A cataract is a clouding of all or part of the normally clear lens within your eye located just behind the pupil or the center black spot in your eye. Cataracts are usually found in people over age 55, but occasionally younger people can get them. People with cataracts report cloudy or blurry vision, colors that seem faded, and poor night vision.
How are Cataracts Treated?
When cataracts are small, you can often improve your vision by changing the power of your eyeglasses or using magnifying lenses and stronger lighting. If the cataract becomes advanced and significantly reduces your vision, it needs to be surgically removed. However, it does not need to be removed unless your vision loss interferes with everyday activities, such as driving, reading, or watching TV. You and your eye care professional can make that decision together. During surgery the cloudy lens is removed and is replaced with an artificial lens. Glasses are usually required after surgery.
Diabetic Retinopathy Jacksonville
What is it?
Diabetes can damage the blood vessels in your eyes and may lead to diabetic retinopathy. In fact, the longer someone has diabetes, the more likely he or she will have retinopathy.
In the early stages the retina (back of eye) blood vessels will start to leak blood. The patient will not experience any eye discomfort and vision may not be affected. In later stages, the disease may lead to new blood vessel growth over the retina. The new blood vessels can cause scar tissue to develop, which can pull the retina away from the back of the eye. This is known as retinal detachment, and it can lead to blindness if untreated. In addition, abnormal blood vessels can grow on the iris, which can lead to glaucoma. People with diabetes are 25 times more likely to lose vision than those who are not diabetic, according to the American Academy of Ophthalmology.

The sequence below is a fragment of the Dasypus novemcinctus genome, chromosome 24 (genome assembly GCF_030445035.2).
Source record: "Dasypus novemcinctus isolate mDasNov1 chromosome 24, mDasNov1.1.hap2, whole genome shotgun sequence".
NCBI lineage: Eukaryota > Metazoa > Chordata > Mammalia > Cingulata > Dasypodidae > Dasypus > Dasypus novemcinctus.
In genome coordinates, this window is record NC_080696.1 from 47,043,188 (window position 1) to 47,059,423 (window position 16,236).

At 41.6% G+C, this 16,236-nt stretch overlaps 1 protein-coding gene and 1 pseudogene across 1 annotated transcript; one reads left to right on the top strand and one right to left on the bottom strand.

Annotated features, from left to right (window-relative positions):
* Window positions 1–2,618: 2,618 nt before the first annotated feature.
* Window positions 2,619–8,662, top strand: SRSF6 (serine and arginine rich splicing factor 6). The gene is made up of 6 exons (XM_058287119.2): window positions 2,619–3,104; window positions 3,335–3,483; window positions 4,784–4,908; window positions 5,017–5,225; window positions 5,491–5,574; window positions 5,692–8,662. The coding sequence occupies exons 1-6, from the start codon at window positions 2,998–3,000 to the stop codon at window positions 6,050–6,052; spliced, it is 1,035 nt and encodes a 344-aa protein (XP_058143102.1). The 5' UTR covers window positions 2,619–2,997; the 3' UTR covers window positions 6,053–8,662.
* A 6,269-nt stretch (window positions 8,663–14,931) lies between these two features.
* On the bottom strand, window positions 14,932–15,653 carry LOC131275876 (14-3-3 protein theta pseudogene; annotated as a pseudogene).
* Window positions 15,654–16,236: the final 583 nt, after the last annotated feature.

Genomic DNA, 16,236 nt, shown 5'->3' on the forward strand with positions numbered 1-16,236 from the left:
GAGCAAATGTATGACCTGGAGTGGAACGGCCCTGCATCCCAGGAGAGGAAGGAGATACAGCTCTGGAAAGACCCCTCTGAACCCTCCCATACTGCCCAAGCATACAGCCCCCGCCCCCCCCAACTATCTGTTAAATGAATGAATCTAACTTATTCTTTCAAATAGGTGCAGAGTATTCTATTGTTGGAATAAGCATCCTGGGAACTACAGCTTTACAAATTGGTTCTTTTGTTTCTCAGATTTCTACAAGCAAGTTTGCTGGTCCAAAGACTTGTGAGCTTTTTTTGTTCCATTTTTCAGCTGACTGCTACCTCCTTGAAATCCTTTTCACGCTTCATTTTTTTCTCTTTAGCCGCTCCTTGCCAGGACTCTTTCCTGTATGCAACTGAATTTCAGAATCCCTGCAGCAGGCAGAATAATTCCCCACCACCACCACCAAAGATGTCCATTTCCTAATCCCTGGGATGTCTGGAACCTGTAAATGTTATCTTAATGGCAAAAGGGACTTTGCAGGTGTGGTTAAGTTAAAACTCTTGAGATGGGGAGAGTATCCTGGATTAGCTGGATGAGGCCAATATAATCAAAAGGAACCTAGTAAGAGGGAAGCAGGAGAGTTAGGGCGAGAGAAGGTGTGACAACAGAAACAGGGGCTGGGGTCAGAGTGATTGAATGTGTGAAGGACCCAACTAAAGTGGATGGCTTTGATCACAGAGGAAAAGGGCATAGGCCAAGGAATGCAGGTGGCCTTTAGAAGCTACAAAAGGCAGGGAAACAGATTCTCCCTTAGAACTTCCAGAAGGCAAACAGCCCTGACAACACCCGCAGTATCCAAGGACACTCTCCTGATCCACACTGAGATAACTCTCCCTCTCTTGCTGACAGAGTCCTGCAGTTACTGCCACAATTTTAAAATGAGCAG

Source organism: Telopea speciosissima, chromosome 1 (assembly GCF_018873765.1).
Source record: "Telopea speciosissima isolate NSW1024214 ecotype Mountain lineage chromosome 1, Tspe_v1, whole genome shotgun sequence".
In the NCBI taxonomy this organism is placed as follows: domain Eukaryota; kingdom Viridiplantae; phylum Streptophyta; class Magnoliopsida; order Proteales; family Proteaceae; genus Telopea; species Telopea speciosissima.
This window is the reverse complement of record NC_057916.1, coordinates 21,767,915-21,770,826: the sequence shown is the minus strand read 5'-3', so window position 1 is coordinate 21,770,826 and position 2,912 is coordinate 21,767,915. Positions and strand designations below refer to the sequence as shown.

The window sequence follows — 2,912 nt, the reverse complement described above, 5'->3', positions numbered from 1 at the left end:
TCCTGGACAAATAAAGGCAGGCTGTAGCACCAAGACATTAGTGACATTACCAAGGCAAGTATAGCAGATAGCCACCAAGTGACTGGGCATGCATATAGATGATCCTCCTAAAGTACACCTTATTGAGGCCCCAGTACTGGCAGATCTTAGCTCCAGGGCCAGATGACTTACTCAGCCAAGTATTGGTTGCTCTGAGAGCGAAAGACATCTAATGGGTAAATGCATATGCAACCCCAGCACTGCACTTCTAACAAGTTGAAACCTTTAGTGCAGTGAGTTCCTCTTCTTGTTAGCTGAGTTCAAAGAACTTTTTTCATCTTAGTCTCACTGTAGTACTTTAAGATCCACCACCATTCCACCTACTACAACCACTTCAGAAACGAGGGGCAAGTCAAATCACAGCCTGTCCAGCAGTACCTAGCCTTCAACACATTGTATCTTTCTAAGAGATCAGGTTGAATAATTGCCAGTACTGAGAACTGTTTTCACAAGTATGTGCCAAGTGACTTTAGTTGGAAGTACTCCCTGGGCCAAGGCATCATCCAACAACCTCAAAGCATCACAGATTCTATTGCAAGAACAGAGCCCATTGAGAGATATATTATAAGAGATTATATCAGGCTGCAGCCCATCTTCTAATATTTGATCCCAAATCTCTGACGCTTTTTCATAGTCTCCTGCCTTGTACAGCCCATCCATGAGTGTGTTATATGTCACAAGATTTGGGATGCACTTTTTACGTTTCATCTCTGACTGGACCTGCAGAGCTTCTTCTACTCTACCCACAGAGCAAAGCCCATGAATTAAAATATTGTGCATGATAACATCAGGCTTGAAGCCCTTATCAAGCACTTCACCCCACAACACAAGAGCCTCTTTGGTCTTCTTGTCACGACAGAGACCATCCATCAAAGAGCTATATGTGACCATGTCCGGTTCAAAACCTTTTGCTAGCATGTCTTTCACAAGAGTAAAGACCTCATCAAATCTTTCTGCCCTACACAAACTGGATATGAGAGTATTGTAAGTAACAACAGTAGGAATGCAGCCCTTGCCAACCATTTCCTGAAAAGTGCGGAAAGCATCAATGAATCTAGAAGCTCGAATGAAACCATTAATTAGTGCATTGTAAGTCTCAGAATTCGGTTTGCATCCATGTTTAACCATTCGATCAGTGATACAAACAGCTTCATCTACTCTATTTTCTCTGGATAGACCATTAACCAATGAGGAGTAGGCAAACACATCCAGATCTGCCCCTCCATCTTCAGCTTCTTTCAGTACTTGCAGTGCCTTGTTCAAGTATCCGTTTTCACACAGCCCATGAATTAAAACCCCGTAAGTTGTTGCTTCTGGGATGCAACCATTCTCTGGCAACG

How is Diabetic Retinopathy Treated?
According to the American Academy of Ophthalmology, 95% of those with significant diabetic retinopathy can avoid substantial vision loss if they are treated in time. Early detection is important and diabetics should have a dilated eye exam at least yearly.
Diabetic retinopathy can be treated with laser surgery to seal the leaky blood vessels. It is a painless surgery since the retina does not have nerve endings. You can significantly reduce your risk of developing diabetic retinopathy by keeping your blood sugar under good control and following your medical doctor instructions.
Macular Degeneration Jacksonville
What is it?
Age-related macular degeneration (AMD) is the leading cause of legal blindness in America. It is most common in older people ages 75-80. It results from changes to the macula, (a portion of the retina at the back of the eye), which is responsible for clear, sharp central vision. Patients report the following:
- a gradual loss of the ability to see objects clearly
- distorted vision
- a gradual loss of color vision
- dark or empty areas appearing in the center of vision
How is Macular Degeneration Treated?
Successful laser surgery may prevent central vision loss from becoming worse, even though normal vision may not be restored. There are new drug treatments available to treat this condition. For loss of vision low vision devices such as telescopic and microscopic lenses can be prescribed to make the most out of remaining vision.